coronavirus COVID-19 Italy - medical worker in protective gear
In photo: a medical worker in protective gear (C) tends to a patient on March 24, 2020 at the new COVID 3 level intensive care unit for coronavirus COVID-19 cases at the Casal Palocco hospital near Rome, during the country's lockdown aimed at stopping the spread of the COVID-19 (new coronavirus) pandemic. ALBERTO PIZZOLI/AFP via Getty Images

Faulty readings from pulse oximeters have been associated with a delay in recommended treatment for Black and Hispanic COVID patients, according to new research. These faulty readings have also been linked to an increased risk of hospital readmission

In a research article published in JAMA Network Open on Thursday and first reported by The New York Times, researchers from Baylor College, Johns Hopkins University, and HCA Healthcare revealed that "pulse oximeters more commonly estimated arterial oxygen saturation in patients from minority racial and ethnic groups and led to delayed recognition of the need for COVID-19 therapy among Black patients compared with White patients."

The study found that pulse oximeters – a device clipped onto a fingertip to measure oxygen levels in a patient's blood – routinely overestimated levels of oxygen in the blood of "darker-skinned COVID patients, and overestimation may increase the risk of hospital readmission."

According to the researchers, Black patients were nearly 50% more likely than white patients to have their health condition go undetected. Hispanic patients were 18% more likely to have their needs unrecognized.

Pulse oximeter readings are crucial for doctors to determine the proper medical care for patients suffering from various conditions such as respiratory issues, sleep apnea and heart failure. Normal readings are usually between 95%-100%, as per Healthline.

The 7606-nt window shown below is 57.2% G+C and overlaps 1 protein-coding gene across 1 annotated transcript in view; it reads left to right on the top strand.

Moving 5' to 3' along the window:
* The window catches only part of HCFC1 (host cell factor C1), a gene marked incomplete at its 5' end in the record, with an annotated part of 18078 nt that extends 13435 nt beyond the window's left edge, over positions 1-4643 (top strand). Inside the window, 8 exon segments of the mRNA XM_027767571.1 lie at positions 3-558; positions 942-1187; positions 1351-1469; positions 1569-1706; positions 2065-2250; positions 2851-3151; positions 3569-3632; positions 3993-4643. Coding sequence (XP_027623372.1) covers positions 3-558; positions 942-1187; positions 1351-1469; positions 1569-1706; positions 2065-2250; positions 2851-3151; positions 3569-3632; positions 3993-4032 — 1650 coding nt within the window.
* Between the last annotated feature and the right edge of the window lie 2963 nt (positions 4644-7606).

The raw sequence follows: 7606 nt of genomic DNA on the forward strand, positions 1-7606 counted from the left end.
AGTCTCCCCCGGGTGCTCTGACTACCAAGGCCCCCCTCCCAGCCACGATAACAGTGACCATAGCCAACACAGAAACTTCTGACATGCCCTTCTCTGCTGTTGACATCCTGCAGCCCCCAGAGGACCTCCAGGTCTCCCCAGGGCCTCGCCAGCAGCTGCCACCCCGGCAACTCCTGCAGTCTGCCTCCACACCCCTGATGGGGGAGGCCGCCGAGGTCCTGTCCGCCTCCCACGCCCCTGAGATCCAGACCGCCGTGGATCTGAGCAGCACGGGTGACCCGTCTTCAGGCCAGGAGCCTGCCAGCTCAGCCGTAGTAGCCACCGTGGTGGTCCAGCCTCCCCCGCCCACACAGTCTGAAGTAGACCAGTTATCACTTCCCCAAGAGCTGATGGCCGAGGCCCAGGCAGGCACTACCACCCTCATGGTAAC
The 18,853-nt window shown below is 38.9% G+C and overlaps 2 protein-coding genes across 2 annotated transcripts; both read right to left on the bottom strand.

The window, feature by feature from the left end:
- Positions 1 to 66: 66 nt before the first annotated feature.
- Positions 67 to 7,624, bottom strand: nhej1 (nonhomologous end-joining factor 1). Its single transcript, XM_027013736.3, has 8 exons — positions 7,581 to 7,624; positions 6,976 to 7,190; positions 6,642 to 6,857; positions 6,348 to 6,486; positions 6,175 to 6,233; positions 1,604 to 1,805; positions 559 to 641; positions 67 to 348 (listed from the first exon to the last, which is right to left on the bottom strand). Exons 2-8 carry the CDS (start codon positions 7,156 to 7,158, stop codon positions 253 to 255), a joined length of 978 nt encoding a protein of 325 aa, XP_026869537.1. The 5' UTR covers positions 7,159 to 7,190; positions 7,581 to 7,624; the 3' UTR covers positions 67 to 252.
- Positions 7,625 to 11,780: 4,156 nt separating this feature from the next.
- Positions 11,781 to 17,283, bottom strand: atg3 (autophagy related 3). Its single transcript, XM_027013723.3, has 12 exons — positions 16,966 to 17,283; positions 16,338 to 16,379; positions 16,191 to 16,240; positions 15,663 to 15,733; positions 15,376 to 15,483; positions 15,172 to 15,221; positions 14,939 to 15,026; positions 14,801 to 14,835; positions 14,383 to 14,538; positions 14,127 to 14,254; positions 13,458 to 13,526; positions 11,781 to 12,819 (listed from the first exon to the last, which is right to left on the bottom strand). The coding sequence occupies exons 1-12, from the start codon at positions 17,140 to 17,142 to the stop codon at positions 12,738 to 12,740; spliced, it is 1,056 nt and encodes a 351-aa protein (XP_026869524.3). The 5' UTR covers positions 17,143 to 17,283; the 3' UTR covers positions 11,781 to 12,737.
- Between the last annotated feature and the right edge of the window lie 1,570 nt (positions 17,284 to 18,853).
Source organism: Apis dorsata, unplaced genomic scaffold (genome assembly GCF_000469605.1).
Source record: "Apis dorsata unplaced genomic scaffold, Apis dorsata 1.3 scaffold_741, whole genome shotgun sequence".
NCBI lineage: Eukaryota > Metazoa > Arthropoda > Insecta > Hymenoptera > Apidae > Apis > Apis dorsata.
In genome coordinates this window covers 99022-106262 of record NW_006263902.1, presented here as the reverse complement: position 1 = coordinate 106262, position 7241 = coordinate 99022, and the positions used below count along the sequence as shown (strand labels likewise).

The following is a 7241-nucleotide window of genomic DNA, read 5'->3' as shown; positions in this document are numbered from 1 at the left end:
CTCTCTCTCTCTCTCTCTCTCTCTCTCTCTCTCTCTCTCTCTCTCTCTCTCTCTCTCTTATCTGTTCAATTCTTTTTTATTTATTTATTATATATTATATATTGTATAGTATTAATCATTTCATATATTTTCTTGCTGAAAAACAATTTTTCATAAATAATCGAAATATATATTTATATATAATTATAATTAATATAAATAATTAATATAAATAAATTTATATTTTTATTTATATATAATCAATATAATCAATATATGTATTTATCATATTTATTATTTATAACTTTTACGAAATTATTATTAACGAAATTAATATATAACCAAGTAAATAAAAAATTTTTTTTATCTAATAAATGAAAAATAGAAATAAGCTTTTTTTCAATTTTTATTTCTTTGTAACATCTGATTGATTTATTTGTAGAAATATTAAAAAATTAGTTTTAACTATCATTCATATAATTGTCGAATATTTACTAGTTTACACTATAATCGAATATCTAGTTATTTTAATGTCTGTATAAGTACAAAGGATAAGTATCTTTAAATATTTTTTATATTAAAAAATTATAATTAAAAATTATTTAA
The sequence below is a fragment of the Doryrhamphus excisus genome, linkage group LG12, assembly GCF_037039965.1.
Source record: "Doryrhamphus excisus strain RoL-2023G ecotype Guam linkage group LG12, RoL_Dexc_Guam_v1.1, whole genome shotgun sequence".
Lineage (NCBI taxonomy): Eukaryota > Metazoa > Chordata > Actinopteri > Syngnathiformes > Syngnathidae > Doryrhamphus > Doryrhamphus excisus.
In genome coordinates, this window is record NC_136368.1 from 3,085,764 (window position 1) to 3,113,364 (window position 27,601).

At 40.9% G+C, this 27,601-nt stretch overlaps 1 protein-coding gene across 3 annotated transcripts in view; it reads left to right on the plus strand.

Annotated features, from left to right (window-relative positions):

In May 2022, the same researchers found that faulty pulse oximeter readings resulted in "a systematic failure to identify Black and Hispanic patients who were qualified to receive COVID-19 therapy and a statistically significant delay in recognizing the guideline-recommended threshold for initiation of therapy." At the time, the researchers said they were planning to further study the impact of inaccurate readings from the devices.

The researchers further noted that inaccurate readings may, in part, explain why there was a higher rate of mortality and adverse outcomes among Black and Hispanic patients during the early days of the pandemic.

The May 2022 study also found that Black patients endured a median delay of about one hour before they received more intensive treatment compared to white patients. The Black patients were eventually identified as having low oxygen levels.

The latest findings from the researchers show that patients with unrecognized needs had a 10% higher risk of delayed COVID treatment and were more than twice as likely to be readmitted.

Dr. Ashraf Fawzy, a co-author of the study and a Johns Hopkins assistant professor, told the New York Times that the findings show how important it is for physicians and health workers to recognize the inaccurate readings from pulse oximeters to prevent under-treatment or under-recognizing the needs of patients.

A Baylor College of Medicine blog post in August 2022 warned of an "obvious" danger in falsely reassuring patients about inaccurate oxygen readings, as it could lead to "inadvertent misdiagnosis or undertreatment."

The news of the latest findings regarding pulse oximeters comes months after a lawsuit alleged that the Apple Watch's blood oxygen measuring feature provided inaccurate readings for people with darker skin.

"The 'real world significance' of this bias lay unaddressed until the middle of the coronavirus pandemic, which converged with a greater awareness of structural racism which exists in many aspects of society," the lawsuit stated. Earlier this week, the lawsuit was dismissed with prejudice, which means the case can't be brought to court ever again.

The Food and Drug Administration (FDA) said Thursday that it is planning to publish a discussion paper to gather feedback on pulse oximeters. It is also looking to hold a meeting with experts to discuss approaches to addressing inaccurate readings.

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